Bonds are a relatively safe investment for both returns and capital preservation providing you buy the actual bonds, and not mutual funds. Bond mutual fund investing has soared out of control over the past decade, and bond funds have so outperformed both the stock market and their own expectations that you can expect decades of stagnation. As soon as the Federal reserve begins raising interest rates, or as soon as investors finally come to perceive that it's inevitable, the value of shares in bond funds will begin to plummet, and you'll lose tens of percentage points of your investment. If, on the other hand, you invest directly in bonds, your downside risk is limited to inflation. If you hold the bonds to maturity, you'll get your money back, it may just not be worth as much, and the value of the bond will fall in the secondary market for that reason. But for all of those people who are rushing into bond funds today because they've been the place to be the last fifteen years, you're way too late.
REITs and other investment trusts with master limited partnerships can be a great way to invest like a rich man, though you may run into unexpected tax consequences if you do it through an IRA account. Trusts and limited partnerships are basically a way to get you direct exposure in businesses and commodities that you can't purchase or manage directly. In the case of REITs, the returns are usually based on rents, which are fairly predictable, but I'd be careful of any fund that's basically speculating on real estate prices inevitable rise. Nothing is inevitable, and anybody who's shopped for real estate in a city like Boston or NY may suspect that prices have plenty of room to fall for apartments to be purchased by anybody other than investors.
Choice of funds limited? Many retirement funds limit participants to a couple basic choices, like, "High Risk", "Medium Risk: and "Low Risk", or focus on target date funds for years in the future. Other retirement funds let you buy any fund from a name company, like Fidelity or Vanguard. But relatively few companies have their 401K accounts set up so you can buy any index fund or stock that you want, not to mention more esoteric investments.
Can you transfer without a penalty? If you can't transfer to another fund manager without a penalty, don't even think about it. Penalties hit your principal, you'll never make it up by investing in different products, that's just gambling. Study the the choices you are offered, make your choice and live with it.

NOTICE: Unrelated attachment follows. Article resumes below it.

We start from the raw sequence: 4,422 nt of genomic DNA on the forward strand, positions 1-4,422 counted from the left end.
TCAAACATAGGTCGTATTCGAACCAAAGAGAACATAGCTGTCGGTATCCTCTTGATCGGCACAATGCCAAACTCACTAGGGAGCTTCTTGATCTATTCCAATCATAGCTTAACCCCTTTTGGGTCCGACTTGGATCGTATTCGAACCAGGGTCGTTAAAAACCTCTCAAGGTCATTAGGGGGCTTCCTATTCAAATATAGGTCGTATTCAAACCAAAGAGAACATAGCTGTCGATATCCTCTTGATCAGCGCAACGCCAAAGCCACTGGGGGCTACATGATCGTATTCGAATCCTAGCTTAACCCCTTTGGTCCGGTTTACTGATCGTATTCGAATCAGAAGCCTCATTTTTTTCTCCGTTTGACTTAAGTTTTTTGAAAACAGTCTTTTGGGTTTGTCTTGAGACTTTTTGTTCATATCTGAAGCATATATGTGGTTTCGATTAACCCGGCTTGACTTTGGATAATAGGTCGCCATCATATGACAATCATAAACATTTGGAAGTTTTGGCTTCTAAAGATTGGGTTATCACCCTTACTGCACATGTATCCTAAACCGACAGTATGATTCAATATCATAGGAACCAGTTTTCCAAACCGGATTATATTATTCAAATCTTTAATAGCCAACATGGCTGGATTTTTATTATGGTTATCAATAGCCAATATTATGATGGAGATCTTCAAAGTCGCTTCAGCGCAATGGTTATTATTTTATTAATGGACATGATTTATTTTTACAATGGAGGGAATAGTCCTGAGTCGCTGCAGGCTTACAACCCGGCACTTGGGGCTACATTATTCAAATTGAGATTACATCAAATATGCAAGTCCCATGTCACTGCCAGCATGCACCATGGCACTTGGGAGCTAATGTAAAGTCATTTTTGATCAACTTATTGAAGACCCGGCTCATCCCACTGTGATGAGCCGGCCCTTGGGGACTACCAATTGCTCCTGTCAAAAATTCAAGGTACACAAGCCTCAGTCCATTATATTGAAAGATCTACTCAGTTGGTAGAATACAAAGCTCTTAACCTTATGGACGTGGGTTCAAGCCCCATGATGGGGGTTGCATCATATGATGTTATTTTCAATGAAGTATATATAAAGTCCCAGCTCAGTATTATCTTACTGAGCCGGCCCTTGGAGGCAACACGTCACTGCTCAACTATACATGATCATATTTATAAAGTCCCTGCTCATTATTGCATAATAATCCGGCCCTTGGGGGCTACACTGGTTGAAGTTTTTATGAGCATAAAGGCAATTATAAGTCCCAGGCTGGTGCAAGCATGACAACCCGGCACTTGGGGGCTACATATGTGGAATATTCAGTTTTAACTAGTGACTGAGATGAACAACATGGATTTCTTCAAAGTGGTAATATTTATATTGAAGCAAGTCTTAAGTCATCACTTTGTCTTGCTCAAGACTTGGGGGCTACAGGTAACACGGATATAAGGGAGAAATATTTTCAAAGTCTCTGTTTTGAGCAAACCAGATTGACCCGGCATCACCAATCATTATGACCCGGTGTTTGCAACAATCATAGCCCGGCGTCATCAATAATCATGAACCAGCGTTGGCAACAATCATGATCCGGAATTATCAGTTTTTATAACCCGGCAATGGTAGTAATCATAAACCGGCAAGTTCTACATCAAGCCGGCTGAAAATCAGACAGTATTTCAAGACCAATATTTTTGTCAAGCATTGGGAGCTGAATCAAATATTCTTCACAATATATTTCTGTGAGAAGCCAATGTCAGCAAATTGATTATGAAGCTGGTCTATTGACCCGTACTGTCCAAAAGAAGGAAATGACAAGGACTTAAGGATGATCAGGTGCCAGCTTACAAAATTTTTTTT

Serious interest in markets? If you don't really enjoy following financial news and rebalancing your portfolio on a regular basis, why even get started? Just pick some diversified funds according to your risk tolerance, and you'll do no better or worse than anybody else you're working with. If you are seriously interested and want to start trading your retirement account, keep it diversified. While you'll never get rich spreading your money around, putting all your eggs in one basket is just dumb.
Long term investor? If you're really a long term investor, stay the heck away from bonds these days. Bonds are at wacky all time peaks, and unless the country plunges into a deflationary spiral, even the most aggressive junk bond holders will be lucky to keep up with inflation. Buy dividend paying stocks instead, utilities or big blue chips that pay a couple percent. The share prices will go up and down, but if you're in the market for the next twenty or thirty years, they'll probably end up appreciably higher. And if you let the dividends reinvest in a tax advantaged account, you should do decently. Just don't focus on one or two high dividend paying stocks, they are usually paying high dividends for a bad reason, like that's the only way they can attract new money or keep old money. Use a mutual fund or an ETF that focuses on dividend paying stocks.
High risk tolerance? Look, if you aren't in it for the long term and you have a low risk tolerance, you have no business buying stocks or even bond funds, which will likely drop by double digits in the next few years. Stick with cash, CDs, short term inflation protected securities. Just keep an eye on the discount demanded up from on the more attractive short term securities. Some people are so desperate for the things that they basically lock in a loss, even before taxes on the inflation adjustment.